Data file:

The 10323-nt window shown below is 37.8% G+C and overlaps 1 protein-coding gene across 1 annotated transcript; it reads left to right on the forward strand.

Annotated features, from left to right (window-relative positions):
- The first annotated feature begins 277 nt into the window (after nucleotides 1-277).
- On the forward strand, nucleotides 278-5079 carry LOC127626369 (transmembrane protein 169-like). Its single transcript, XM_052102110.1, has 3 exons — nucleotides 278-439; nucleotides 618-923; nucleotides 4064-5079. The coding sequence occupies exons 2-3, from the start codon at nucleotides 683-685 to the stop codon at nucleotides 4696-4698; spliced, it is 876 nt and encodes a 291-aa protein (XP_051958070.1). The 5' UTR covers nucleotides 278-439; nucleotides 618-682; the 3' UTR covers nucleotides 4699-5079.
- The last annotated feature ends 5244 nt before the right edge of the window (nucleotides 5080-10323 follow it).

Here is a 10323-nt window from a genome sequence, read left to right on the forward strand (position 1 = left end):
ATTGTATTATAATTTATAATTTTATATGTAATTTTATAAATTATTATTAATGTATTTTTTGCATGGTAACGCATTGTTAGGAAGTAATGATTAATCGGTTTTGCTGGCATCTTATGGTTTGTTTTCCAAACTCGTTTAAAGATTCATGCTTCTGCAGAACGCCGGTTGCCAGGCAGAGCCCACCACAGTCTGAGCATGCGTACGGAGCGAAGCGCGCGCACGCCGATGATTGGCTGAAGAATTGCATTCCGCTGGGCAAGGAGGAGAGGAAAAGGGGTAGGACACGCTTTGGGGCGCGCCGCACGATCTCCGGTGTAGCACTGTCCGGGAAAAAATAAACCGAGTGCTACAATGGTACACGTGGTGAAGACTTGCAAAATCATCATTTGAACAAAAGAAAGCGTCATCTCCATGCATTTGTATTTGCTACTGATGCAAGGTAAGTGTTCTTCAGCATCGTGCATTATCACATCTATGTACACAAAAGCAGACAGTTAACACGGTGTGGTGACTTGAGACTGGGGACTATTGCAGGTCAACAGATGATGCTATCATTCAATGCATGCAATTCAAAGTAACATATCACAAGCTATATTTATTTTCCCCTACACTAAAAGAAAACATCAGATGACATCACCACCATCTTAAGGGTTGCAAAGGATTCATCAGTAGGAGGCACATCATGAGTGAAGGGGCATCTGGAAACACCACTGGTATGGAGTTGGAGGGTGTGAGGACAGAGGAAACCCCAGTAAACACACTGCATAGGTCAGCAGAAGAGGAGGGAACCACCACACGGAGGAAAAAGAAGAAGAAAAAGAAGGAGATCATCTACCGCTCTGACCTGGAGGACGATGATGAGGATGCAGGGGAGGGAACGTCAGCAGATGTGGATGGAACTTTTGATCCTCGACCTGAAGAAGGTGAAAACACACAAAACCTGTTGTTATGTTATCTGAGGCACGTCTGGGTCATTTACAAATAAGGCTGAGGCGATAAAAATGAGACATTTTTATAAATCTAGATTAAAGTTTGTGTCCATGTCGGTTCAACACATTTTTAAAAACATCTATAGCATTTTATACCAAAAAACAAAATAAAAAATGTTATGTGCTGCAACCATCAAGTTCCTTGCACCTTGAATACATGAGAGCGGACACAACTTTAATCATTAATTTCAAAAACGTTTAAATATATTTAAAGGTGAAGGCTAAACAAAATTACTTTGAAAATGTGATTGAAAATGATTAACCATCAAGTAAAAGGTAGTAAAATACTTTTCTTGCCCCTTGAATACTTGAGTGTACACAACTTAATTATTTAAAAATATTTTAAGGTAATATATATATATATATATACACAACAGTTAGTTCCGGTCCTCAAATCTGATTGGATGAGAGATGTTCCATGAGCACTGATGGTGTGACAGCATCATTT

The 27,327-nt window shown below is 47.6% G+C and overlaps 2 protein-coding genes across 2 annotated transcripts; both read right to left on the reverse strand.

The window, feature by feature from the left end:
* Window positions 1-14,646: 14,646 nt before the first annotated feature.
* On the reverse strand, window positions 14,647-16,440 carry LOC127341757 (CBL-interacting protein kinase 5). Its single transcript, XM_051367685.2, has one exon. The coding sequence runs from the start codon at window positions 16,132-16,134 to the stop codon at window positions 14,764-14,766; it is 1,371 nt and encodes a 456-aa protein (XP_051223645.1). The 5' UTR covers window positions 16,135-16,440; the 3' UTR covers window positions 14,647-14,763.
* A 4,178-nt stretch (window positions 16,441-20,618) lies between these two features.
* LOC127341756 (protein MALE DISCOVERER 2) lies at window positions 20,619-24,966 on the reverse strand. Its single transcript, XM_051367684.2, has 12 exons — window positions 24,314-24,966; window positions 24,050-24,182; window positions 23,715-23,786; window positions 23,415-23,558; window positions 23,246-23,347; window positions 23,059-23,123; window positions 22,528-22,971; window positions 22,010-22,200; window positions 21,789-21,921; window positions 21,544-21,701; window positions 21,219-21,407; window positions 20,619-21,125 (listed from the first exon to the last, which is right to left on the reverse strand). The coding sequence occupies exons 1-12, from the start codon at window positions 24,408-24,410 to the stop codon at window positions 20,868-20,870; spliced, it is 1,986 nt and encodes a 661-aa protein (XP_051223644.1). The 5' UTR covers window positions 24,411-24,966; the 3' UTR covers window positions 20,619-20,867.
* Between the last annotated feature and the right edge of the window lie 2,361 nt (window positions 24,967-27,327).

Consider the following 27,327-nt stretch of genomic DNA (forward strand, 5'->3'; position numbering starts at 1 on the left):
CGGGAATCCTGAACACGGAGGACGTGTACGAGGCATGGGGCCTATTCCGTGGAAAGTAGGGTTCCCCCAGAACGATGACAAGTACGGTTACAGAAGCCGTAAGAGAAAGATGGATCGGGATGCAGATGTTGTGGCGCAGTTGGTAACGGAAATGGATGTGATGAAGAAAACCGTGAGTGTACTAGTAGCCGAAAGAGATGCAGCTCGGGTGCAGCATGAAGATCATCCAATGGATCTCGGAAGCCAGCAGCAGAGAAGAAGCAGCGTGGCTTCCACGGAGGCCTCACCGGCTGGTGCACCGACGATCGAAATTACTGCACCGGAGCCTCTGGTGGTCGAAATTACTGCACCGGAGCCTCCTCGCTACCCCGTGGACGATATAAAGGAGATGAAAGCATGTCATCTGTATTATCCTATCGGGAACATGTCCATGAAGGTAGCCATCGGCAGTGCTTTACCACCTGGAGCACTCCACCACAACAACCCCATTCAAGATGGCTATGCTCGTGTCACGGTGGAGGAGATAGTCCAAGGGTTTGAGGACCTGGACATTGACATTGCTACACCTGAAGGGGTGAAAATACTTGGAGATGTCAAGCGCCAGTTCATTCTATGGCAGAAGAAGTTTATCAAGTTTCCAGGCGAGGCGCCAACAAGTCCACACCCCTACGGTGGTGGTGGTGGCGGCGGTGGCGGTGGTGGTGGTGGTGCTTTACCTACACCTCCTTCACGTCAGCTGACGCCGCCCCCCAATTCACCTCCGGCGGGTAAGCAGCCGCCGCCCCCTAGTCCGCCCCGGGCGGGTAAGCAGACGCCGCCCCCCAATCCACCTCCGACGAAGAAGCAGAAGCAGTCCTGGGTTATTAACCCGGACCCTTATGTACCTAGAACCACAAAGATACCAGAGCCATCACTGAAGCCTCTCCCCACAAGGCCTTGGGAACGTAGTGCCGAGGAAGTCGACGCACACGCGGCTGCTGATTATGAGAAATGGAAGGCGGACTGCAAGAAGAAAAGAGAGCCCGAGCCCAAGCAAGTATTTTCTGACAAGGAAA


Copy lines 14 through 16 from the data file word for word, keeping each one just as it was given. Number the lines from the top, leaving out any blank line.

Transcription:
* Between the last annotated feature and the right edge of the window lie 2,361 nt (window positions 24,967-27,327).

Consider the following 27,327-nt stretch of genomic DNA (forward strand, 5'->3'; position numbering starts at 1 on the left):
CGGGAATCCTGAACACGGAGGACGTGTACGAGGCATGGGGCCTATTCCGTGGAAAGTAGGGTTCCCCCAGAACGATGACAAGTACGGTTACAGAAGCCGTAAGAGAAAGATGGATCGGGATGCAGATGTTGTGGCGCAGTTGGTAACGGAAATGGATGTGATGAAGAAAACCGTGAGTGTACTAGTAGCCGAAAGAGATGCAGCTCGGGTGCAGCATGAAGATCATCCAATGGATCTCGGAAGCCAGCAGCAGAGAAGAAGCAGCGTGGCTTCCACGGAGGCCTCACCGGCTGGTGCACCGACGATCGAAATTACTGCACCGGAGCCTCTGGTGGTCGAAATTACTGCACCGGAGCCTCCTCGCTACCCCGTGGACGATATAAAGGAGATGAAAGCATGTCATCTGTATTATCCTATCGGGAACATGTCCATGAAGGTAGCCATCGGCAGTGCTTTACCACCTGGAGCACTCCACCACAACAACCCCATTCAAGATGGCTATGCTCGTGTCACGGTGGAGGAGATAGTCCAAGGGTTTGAGGACCTGGACATTGACATTGCTACACCTGAAGGGGTGAAAATACTTGGAGATGTCAAGCGCCAGTTCATTCTATGGCAGAAGAAGTTTATCAAGTTTCCAGGCGAGGCGCCAACAAGTCCACACCCCTACGGTGGTGGTGGTGGCGGCGGTGGCGGTGGTGGTGGTGGTGCTTTACCTACACCTCCTTCACGTCAGCTGACGCCGCCCCCCAATTCACCTCCGGCGGGTAAGCAGCCGCCGCCCCCTAGTCCGCCCCGGGCGGGTAAGCAGACGCCGCCCCCCAATCCACCTCCGACGAAGAAGCAGAAGCAGTCCTGGGTTATTAACCCGGACCCTTATGTACCTAGAACCACAAAGATACCAGAGCCATCACTGAAGCCTCTCCCCACAAGGCCTTGGGAACGTAGTGCCGAGGAAGTCGACGCACACGCGGCTGCTGATTATGAGAAATGGAAGGCGGACTGCAAGAAGAAAAGAGAGCCCGAGCCCAAGCAAGTATTTTCTGACAAGGAAA